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Poets admit it’s not easy being cheesy

As long as there’s been poetry, there’s been bad poetry. And now bad poetry may be emerging as its own genre.

It’s sparked by a creative backlash against so-called vanity publishers that print poetry anthologies, then sell the books back to the very writers who submitted the poems.

Vanity publishers insist they provide a service to those who want to see their work in print. Critics, however, say the anthologies deceptively encourage untalented poets; and they have set out to prove this by intentionally writing poetry awful enough to be rejected.

Which is tougher than you’d think.

“It really is a subtle art,” said Jendi Reiter, an editor at and former winner of a National Endowment for the Humanities grant for poetry criticism. “It’s a poem trying to be a real poem but failing and not realizing it.”

Reiter and her husband, Adam R. Cohen, run their Web site as a resource for writers. They sponsor an annual contest for deliberately bad poems submitted to vanity publishers; last year, it drew nearly 1,400 entries. This year’s competition started on Aug. 15; deadline is April 1.

The Wergle Flomp Poetry Contest, as it is called, pays homage to the pseudonym of David Taub, whose poem “Flubblebop” is often credited with igniting this recent horrible-poetry wildfire.

“I’ve become more renowned for Wergle than for my serious poetry — which I hate to use that phrase because it sounds so, well, serious,” Taub said from his home in Derbyshire County, England. “Wergle Flomp is a nonsense name I made up, and he’s gone before me around the world,” landing in hardcover anthologies as far away as South Africa.

As feature editor for the British national magazine “Poetry Now,” Taub is often asked about vanity anthologies. “I thought, how do I write something that demonstrates quite clearly that this is not an organization they should be sending their work to?”

Taub decided to pen a nonsensical poem and submit it to a vanity publisher to prove that he could get literally anything accepted. In 1999, using his pseudonym, he wrote and sent off “Flubblebop” — three-quarters of which, he readily admitted, “is not even pronounceable.” (An excerpt: “Reqi stoobery bup dinhhk/yibberdy yobberdy hif twizzum moshlap.”)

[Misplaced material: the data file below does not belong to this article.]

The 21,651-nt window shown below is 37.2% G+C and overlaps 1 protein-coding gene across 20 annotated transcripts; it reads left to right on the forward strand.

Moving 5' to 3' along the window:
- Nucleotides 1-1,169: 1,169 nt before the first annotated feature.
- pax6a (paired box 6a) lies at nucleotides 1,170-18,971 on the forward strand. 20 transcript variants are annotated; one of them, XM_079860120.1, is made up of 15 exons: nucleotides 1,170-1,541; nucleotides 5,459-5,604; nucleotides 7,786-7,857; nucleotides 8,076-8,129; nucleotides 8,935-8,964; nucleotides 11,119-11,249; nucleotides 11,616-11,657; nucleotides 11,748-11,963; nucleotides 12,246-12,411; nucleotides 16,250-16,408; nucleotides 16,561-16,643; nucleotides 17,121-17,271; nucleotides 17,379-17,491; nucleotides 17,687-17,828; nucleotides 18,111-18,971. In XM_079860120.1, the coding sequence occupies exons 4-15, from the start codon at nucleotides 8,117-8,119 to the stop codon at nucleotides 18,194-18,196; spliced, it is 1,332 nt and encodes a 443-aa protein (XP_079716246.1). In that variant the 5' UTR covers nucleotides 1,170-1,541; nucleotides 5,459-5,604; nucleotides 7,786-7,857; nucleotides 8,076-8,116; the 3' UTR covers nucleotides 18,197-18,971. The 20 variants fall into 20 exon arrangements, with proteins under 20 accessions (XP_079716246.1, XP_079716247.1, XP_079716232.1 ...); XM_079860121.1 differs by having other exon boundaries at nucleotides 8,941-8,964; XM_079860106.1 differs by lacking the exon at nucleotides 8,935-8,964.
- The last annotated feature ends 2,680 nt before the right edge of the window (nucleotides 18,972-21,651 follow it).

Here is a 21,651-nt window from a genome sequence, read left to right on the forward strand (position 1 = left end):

He promptly received a letter of acceptance for publication in an American vanity anthology titled “Promise of Love,” published by International Library of Poetry.

“I could not get them to send me a rejection slip,” Taub said.

Eric Mueck, vice president of International Library of Poetry, a major vanity publisher, said an average of 30 percent of all submissions to its Web page are rejected. That site, headquartered in Owings Mills, Md., receives millions of poems annually — and is also a prime target of the poetry protesters.

Which doesn’t bother Mueck.

“Bad poetry is subjective,” he said. “Anything poetry-related we’re happy about. If writing bad poetry gets people participating in poetry, that’s great.”

Writing intentionally bad poetry actually dates to 18th-century poet Alexander Pope and before, said Seamus Cooney, an English professor retired from Western Michigan University in Kalamazoo.

“The relishing of bad poetry has a long tradition,” said Cooney, now a bookseller living in Portage, Mich.

He cited as proof Pope’s “Peri Bathous, Or the Art of Sinking in Poetry,” from 1727, a treatise on how NOT to write poetry.

Cooney is a fan of bad poetry. Recognizing the bad, he said, helps readers appreciate the good. His bad poetry Web pages ( have received more than 53,000 hits since 1996. “I did the pages for fun, really,” he said. “I still get e-mails even now.”

Writing awful poetry also has long been popular at Columbia University. The Philolexian Society, established in 1802, sponsors an annual Alfred Joyce Kilmer Memorial Bad Poetry Contest.

The poet Kilmer, class of 1908, is perhaps best known for his lines, “I think that I shall never see/A poem lovely as a tree.” He also, however, wrote deliberately wretched poetry for years under the pseudonym Alfred Watts.

For poets aspiring to awfulness, Michael Gorelick of Phoenicia, N.Y. — nom de plume, Sparrow — created a Bad Poetry Seminar that is part of his upcoming prose book, “America: A Prophecy” (Soft Skull Press).

One bit of advice: Talk endlessly about whatever poem you’re currently crafting.

“How often you discuss your poetry x 6.419 = how bad your poem is,” according to “Cooper’s Bad Poetry Index,” which Sparrow said he made up because “it just sounded scientific somehow.”

As for Colin Ryono of Portland, he stays busy gleefully excoriating the bad poetry he reads flowing through, under the name Professor Roy and the Amazingly Bad Poetry Journal. (His commentary — some in language not suitable for a family newspaper — is at

Ryono admitted he just can’t look away.

“It’s not so much like watching a train wreck but watching a series of train wrecks,” he said.

But he also has to take care not to read too many.

“If you focus too much attention on the poems your head starts to throb,” Ryono said, “like an animal chewing rhythmically on the back of your skull.”


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